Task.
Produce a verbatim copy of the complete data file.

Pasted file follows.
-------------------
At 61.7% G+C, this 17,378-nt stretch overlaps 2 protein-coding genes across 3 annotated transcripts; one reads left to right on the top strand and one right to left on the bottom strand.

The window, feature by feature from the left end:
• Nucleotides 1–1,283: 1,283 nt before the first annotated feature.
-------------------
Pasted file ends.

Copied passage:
At 61.7% G+C, this 17,378-nt stretch overlaps 2 protein-coding genes across 3 annotated transcripts; one reads left to right on the top strand and one right to left on the bottom strand.

The window, feature by feature from the left end:
• Nucleotides 1–1,283: 1,283 nt before the first annotated feature.